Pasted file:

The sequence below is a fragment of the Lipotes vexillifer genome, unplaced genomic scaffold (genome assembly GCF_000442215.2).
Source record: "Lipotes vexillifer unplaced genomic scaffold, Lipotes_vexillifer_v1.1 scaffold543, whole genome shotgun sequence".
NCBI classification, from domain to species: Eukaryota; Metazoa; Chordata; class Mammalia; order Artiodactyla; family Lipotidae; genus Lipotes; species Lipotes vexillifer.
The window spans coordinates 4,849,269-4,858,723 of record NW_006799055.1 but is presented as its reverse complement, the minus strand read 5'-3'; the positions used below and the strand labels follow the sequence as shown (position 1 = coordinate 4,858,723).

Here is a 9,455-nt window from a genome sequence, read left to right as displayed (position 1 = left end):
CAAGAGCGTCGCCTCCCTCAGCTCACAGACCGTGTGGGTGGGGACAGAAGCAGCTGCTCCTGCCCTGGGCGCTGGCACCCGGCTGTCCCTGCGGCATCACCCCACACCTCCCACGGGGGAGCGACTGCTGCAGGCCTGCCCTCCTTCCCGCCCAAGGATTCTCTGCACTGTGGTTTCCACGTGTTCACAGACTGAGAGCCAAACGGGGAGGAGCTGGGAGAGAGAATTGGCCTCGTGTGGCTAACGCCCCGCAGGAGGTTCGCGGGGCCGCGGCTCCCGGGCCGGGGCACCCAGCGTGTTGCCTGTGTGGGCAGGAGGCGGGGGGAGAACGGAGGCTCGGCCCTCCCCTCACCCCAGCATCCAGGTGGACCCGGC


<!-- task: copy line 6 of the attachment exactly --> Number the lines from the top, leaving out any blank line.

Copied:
CAAGAGCGTCGCCTCCCTCAGCTCACAGACCGTGTGGGTGGGGACAGAAGCAGCTGCTCCTGCCCTGGGCGCTGGCACCCGGCTGTCCCTGCGGCATCACCCCACACCTCCCACGGGGGAGCGACTGCTGCAGGCCTGCCCTCCTTCCCGCCCAAGGATTCTCTGCACTGTGGTTTCCACGTGTTCACAGACTGAGAGCCAAACGGGGAGGAGCTGGGAGAGAGAATTGGCCTCGTGTGGCTAACGCCCCGCAGGAGGTTCGCGGGGCCGCGGCTCCCGGGCCGGGGCACCCAGCGTGTTGCCTGTGTGGGCAGGAGGCGGGGGGAGAACGGAGGCTCGGCCCTCCCCTCACCCCAGCATCCAGGTGGACCCGGC